The DEC culture emphasized—to an extraordinary degree—creativity, freedom, responsibility, openness, commitment to truth, and having fun. Not only were these values central in its early formative years but even when it was an organization of 100,000 people and over $10 billion in sales, these values held firm. DEC’s management model empowered the people who worked there, and most of the employees internalized these values and expressed them in their careers with other companies.
In choosing the title of this book, we thought about the British Empire, which disappeared as a major political entity yet instilled its values in the former colonies that eventually became stronger than the parent. DEC disappeared as a company, yet former DEC engineers and managers populated the computer industry and became major contributors to other companies. The DEC culture lived on in the “colonies” that it spawned or helped to develop.
WHAT IS TO BE LEARNED FROM THE DEC STORY?
The lessons to be learned from this story are many. In our effort to learn from it, we will be asking the following questions:
1. How is a culture of product innovation created, and how does it evolve?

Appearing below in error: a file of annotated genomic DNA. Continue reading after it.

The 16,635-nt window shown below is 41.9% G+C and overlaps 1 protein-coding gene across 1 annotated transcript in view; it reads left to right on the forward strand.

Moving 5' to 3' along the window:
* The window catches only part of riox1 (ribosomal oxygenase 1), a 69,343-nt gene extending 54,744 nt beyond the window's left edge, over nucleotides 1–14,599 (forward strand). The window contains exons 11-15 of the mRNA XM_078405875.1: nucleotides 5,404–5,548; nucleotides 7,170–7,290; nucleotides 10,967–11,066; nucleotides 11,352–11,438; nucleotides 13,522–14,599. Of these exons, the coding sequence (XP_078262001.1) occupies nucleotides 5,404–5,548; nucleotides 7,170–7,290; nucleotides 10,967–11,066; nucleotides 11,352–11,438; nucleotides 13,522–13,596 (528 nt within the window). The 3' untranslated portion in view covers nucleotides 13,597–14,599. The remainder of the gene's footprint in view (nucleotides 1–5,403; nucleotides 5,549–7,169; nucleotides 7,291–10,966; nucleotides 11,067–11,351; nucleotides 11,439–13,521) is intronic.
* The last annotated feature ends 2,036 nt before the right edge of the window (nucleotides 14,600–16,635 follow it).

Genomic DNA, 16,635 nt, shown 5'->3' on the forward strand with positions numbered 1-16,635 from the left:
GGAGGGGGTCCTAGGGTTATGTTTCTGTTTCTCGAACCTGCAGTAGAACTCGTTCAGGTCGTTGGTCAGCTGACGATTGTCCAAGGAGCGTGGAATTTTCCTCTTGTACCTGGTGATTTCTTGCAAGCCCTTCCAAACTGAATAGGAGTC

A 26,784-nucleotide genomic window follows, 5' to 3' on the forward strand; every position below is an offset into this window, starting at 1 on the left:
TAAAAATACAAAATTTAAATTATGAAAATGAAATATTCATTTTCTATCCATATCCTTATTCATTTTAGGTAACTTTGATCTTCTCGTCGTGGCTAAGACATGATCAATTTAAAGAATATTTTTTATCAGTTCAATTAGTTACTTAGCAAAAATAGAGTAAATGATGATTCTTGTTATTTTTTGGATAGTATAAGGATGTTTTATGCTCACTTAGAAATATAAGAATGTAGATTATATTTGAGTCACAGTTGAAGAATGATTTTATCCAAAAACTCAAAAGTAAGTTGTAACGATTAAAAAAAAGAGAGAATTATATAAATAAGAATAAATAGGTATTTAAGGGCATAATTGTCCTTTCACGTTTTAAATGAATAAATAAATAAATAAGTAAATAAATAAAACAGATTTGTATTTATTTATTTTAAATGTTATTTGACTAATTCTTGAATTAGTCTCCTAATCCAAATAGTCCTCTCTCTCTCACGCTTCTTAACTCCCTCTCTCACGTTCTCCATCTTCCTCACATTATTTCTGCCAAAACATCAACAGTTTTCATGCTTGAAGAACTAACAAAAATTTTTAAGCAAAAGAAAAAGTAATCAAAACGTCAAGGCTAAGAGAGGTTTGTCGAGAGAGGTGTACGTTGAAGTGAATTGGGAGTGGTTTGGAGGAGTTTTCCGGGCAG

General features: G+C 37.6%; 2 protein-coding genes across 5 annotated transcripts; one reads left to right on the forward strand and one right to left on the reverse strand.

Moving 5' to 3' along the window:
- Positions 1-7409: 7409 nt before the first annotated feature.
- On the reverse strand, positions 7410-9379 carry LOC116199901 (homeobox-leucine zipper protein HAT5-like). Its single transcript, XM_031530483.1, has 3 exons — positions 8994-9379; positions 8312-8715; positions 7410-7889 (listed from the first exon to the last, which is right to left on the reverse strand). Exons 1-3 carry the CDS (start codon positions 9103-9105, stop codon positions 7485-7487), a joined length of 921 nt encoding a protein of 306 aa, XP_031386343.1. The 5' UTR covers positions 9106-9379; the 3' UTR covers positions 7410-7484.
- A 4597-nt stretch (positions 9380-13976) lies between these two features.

2. What are the essential ingredients of such a culture in terms of the managerial values and practices it displays?
3. What contributions did DEC make to the growing technology of computing and to management practices?
4. How did the “genetic structure,” the DNA of such a culture, produce extraordinary results without containing what can be thought of as a pure commercial or “money gene” ?
5. How were the traditional business functions handled in such a culture of innovation?
6. How did success, growth, and age create particular organizational problems that had to be managed?
7. How did technical progress create changes in competition and in the marketplace that required cultural evolution?
8. How was that cultural evolution inhibited by the very success that the organization experienced?